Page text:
It was with a little whoop of recognition that I read about rapeX, "the world's 1st and only anti-rape condom". The company's FAQ is down as I write, "due to public demand" but from what I can gather it is a toothed "female condom" that clamps down on any intromitted organ, forcing the owner of the organ to seek medical attention and incidentally identifying them as a rapist.

All of which naturally brought to mind a wonderful story by Emily Prager. It features Foxy Fire, a crack team of female soldiers led by Major Victoria Lincoln-Pruitt and sent behind the lines in Vietnam armed only with the Lincoln-Pruit Anti-Rape Device, or LPARD. I confess I didn't remember all this unaided. I had help from a review in the New York Times, from which, a couple of paragraphs:

As Major Lincoln-Pruitt tells the Joint Chiefs of Staff: "The L.P.A.R.D. has given rape a new meaning. And for this reason, is the long-sought-for answer to the problems of female combat. With the L.P.A.R.D., for the first time women will be able to kill easily and fully, and with complete security that no one will be taking obscene Polaroids of them after the battle. Guns are clearly for men, but the Leopard is for a woman." To this, "The Joint Chiefs winced, but they recognized her logic as invincible."

Does this sound a bit like adolescent fantasy - an exaggerated female counterpart of boyhood dreams of glory? Of course it does, because that's exactly what Emily Prager is up to in some of these stories. "The Lincoln-Pruitt Anti-Rape Device: Memoirs of the Women's Combat Army in Vietnam" is a blatant and very funny parody of masculine war fiction, even down to precombat flashbacks in which the "girls," one by one, recall how they came to be members of Foxy Fire.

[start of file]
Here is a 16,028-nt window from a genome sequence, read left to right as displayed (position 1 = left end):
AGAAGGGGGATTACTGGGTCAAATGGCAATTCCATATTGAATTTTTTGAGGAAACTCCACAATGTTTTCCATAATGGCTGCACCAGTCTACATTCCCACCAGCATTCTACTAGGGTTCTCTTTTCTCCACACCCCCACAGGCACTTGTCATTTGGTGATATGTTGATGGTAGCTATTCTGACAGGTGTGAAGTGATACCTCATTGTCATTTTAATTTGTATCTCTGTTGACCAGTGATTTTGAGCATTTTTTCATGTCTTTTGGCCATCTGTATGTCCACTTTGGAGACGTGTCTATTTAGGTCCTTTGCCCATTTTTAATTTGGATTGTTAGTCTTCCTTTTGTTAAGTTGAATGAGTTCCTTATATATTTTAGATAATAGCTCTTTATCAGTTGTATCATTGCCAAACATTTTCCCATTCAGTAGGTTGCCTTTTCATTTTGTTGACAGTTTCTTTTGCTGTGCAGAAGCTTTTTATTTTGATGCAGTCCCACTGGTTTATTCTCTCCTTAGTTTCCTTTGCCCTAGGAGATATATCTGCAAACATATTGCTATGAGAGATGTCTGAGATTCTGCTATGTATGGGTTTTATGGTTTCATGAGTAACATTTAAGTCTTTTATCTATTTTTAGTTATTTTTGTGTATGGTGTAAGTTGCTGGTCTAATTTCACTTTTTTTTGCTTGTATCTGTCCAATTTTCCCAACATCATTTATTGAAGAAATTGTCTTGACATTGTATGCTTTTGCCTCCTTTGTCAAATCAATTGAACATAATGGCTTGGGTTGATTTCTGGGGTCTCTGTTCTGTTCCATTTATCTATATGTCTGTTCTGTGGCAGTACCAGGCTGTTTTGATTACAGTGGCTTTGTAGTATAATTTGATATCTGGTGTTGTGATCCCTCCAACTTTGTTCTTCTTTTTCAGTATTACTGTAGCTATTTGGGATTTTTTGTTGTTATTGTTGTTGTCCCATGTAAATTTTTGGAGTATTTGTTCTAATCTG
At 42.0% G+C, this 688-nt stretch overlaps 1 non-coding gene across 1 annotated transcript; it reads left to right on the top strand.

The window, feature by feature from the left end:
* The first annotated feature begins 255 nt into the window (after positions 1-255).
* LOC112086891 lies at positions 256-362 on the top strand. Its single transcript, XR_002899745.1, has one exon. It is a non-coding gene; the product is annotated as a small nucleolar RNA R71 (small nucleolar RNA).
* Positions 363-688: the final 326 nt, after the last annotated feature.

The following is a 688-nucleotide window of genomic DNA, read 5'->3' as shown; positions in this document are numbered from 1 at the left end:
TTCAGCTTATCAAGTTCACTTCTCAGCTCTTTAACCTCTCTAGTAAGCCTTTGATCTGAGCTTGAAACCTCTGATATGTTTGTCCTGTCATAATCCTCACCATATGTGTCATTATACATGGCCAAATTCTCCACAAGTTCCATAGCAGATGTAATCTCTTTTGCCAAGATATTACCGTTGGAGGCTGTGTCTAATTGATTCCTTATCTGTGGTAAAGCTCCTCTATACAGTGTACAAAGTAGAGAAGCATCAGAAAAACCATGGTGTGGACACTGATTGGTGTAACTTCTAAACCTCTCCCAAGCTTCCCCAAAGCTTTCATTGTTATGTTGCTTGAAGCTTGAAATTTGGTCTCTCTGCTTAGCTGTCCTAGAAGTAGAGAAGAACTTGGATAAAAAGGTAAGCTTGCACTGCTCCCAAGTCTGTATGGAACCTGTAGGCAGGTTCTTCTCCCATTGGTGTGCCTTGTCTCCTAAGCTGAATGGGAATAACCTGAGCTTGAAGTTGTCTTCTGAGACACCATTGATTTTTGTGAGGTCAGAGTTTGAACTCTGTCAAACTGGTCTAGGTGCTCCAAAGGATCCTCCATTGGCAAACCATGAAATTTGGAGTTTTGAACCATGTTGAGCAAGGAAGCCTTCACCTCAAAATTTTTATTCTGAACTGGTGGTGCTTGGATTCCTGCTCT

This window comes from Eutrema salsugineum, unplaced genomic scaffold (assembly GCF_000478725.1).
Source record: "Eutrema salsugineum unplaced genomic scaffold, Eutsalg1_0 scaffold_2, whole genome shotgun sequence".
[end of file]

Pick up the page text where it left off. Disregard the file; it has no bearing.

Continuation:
This is not the place to discuss the ins and outs of rapeX or LPARD. Will it actually provoke more violence from men? I've often wondered why one doesn't hear about women using their teeth to bring forced oral sex to an end. Maybe an enraged and emasculated man would retain enough anger to hurt her before he sought help. Would women wear it all the time, or only when they fear rape (which might well be all the time)? What if they forgot to remove it before consensual sex?

I'm much more interested in what inspired the inventor(s) of the machine. Almost nobody else in the world seems to remember Emily Prager's story. Maybe the same thing that inspired the movie "Teeth"?

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